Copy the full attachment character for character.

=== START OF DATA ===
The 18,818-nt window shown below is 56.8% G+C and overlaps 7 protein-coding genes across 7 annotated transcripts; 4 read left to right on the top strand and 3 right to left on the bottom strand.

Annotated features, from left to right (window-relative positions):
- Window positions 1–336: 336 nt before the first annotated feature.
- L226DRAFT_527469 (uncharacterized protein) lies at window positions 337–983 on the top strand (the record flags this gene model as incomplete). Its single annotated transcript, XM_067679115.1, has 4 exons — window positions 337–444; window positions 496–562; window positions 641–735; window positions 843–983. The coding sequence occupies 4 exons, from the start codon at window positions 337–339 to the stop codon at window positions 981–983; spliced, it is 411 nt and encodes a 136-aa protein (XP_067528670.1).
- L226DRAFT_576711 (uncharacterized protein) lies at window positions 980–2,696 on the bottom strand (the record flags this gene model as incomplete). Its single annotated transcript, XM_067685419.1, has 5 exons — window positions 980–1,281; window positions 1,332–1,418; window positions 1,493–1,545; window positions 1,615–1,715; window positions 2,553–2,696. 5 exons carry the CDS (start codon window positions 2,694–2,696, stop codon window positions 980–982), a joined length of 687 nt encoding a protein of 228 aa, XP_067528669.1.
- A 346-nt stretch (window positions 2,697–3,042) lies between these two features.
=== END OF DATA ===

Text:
The 18,818-nt window shown below is 56.8% G+C and overlaps 7 protein-coding genes across 7 annotated transcripts; 4 read left to right on the top strand and 3 right to left on the bottom strand.

Annotated features, from left to right (window-relative positions):
- Window positions 1–336: 336 nt before the first annotated feature.
- L226DRAFT_527469 (uncharacterized protein) lies at window positions 337–983 on the top strand (the record flags this gene model as incomplete). Its single annotated transcript, XM_067679115.1, has 4 exons — window positions 337–444; window positions 496–562; window positions 641–735; window positions 843–983. The coding sequence occupies 4 exons, from the start codon at window positions 337–339 to the stop codon at window positions 981–983; spliced, it is 411 nt and encodes a 136-aa protein (XP_067528670.1).
- L226DRAFT_576711 (uncharacterized protein) lies at window positions 980–2,696 on the bottom strand (the record flags this gene model as incomplete). Its single annotated transcript, XM_067685419.1, has 5 exons — window positions 980–1,281; window positions 1,332–1,418; window positions 1,493–1,545; window positions 1,615–1,715; window positions 2,553–2,696. 5 exons carry the CDS (start codon window positions 2,694–2,696, stop codon window positions 980–982), a joined length of 687 nt encoding a protein of 228 aa, XP_067528669.1.
- A 346-nt stretch (window positions 2,697–3,042) lies between these two features.